This post was produced in collaboration with the academic journal Educational Evaluation and Policy Analysis.
Online courses are an increasingly important part of students’ college experience, but how does this impact what students glean from their college experience? Trends toward online learning were evident even before the COVID-19 outbreak. For instance, more than 30% of all students enrolled at postsecondary institutions took at least one online course in the fall 2016 term.
Ph.D. Candidate - University of California, Irvine
Advocates of online education suggest that departments offering online courses can support their students through the ease of access to coursework; for example, internet-based learning can help students avoid scheduling conflicts and offer students greater flexibility to pursue outside activities, like working a part-time job. In addition, online courses are a cost-effective mode of offering college-level instruction for most universities. However, prior research indicates that students perform slightly worse and have lower course retention within online learning compared to traditional face-to-face classes.
Interestingly, little work has examined indirect outcomes that may still be critical for students’ college success, including degree completion and graduation rates. This is a timely topic: If online courses present a potentially effective instructional modality to increase students’ degree completion, departments may want to retain some of their online courses initially designed to combat need for remote instruction during the COVID-19 pandemic.
In our study, just published in Educational Evaluation and Policy Analysis (EEPA), we analyzed six years of institutional data (all before the onset of the COVID-19 pandemic) for three cohorts of students (N=10,572). These students had one of 13 popular majors at a public research university in southern California. We examined how online courses relate to students’ four- and six-year graduation rates, as well as time-to-degree-completion for students who graduate college within six years. During the period of study, departments at this university were offering about 3% of their major-required courses online, and about 8% of students enrolled in an online class at some point in their academic career.
This study utilizes administrative data on students’ course-taking and grades and sociodemographic measures provided by the university registrar, alongside course catalog data on major requirements. We acknowledge that those who choose to voluntarily take an online course may be different from those that do not, and we pursue an empirical identification strategy that attempts to avoid attributing pre-existing differences across individuals to those taking online classes. Specifically, we use an instrumental variables approach, instrumenting online course-taking using online course offerings. The goal of this method is to provide more plausibly causal estimates of the relationship between online course enrollment and student outcomes (rather than looking at course-taking behaviors directly).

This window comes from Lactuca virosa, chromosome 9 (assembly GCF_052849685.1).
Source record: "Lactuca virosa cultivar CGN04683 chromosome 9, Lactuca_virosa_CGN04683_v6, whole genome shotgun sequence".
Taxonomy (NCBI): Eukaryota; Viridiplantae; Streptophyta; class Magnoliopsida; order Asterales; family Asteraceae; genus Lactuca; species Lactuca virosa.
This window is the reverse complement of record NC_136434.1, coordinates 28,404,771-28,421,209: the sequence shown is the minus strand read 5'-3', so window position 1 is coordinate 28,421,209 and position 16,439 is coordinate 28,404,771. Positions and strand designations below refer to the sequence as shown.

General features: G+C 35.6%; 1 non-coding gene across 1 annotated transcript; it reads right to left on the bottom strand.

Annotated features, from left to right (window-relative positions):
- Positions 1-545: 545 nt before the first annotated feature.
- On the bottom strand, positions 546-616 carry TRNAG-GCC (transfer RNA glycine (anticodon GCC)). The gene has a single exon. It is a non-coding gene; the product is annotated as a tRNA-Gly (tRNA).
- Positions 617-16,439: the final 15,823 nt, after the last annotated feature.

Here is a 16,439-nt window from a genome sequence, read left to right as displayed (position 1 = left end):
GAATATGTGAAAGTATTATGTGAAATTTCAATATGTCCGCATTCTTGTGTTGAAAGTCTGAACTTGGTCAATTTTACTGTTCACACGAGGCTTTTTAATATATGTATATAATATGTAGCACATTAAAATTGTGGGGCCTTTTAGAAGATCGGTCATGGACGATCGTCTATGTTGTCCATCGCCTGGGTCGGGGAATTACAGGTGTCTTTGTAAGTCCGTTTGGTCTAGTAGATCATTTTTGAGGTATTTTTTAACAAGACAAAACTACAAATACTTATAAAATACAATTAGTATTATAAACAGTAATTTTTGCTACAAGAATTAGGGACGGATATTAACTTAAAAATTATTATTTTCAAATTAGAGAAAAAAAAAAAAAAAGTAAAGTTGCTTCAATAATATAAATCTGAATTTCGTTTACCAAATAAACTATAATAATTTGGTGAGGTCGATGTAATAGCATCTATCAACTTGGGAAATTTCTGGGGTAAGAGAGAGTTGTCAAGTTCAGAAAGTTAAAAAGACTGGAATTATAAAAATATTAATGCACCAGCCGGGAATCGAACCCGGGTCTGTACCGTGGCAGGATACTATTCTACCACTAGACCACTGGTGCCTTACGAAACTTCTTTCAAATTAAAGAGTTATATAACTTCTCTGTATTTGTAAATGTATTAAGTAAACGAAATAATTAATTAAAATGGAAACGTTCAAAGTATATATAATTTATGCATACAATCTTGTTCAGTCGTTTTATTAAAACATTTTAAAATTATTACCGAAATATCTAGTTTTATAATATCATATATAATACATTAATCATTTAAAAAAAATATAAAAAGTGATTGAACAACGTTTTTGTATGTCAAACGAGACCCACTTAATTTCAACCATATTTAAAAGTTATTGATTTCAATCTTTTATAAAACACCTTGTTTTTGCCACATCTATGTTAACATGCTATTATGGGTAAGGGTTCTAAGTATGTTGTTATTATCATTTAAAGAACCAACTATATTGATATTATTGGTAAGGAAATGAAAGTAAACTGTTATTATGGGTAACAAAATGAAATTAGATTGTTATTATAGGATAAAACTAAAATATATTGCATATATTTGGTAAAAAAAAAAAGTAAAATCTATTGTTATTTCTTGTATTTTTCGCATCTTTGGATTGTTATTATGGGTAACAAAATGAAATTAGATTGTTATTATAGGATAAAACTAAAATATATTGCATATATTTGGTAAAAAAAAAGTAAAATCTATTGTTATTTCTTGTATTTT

Overall, our study finds that online course-taking is associated with more efficient college graduation. Students who are given the opportunity to take classes online graduate more quickly compared to students in departments that offer fewer online courses. We also find that online course-taking is associated with a higher likelihood of successfully graduating college within four years. Importantly, our findings seem robust for students who are generally considered at-risk in college environments. The analyses that focused on the online course experiences of first-generation college students, low-income students, and students with weaker academic preparation indicated smaller, but still positive, benefits of online course enrollments regarding both graduating within four years and the overall time it takes to receive their college degree.
While these findings may seem counterintuitive at first, as online courses are typically not as effective as their face-to-face counterparts, the online course modality may offer other benefits to help students’ longer-term academic success. For instance, students may enroll in courses that are otherwise inaccessible to them due to scheduling constraints or because similar face-to-face courses that fulfill similar major requirements may not be offered in the same term. While there have been considerable advances in research on online courses in higher education, more research is certainly needed to better understand (a) how to design high-quality online course environments across different subject areas, and (b) how to optimally combine face-to-face and online course offerings throughout a students’ college career.
As we argue in our article, we believe these findings apply to many institutions, including departments in residential universities that offered few or no online courses prior to the COVID-19 pandemic. By including online courses in their teaching portfolio, they might help more students to complete course requirements and graduate.
You can read the full journal article in Educational Evaluation and Policy Analysis: “Increasing Success in Higher Education: The Relationships of Online Course Taking With College Completion and Time-to-Degree.“
The Brown Center Chalkboard launched in January 2013 as a weekly series of new analyses of policy, research, and practice relevant to U.S. education.
In July 2015, the Chalkboard was re-launched as a Brookings blog in order to offer more frequent, timely, and diverse content. Contributors to both the original paper series and current blog are committed to bringing evidence to bear on the debates around education policy in America.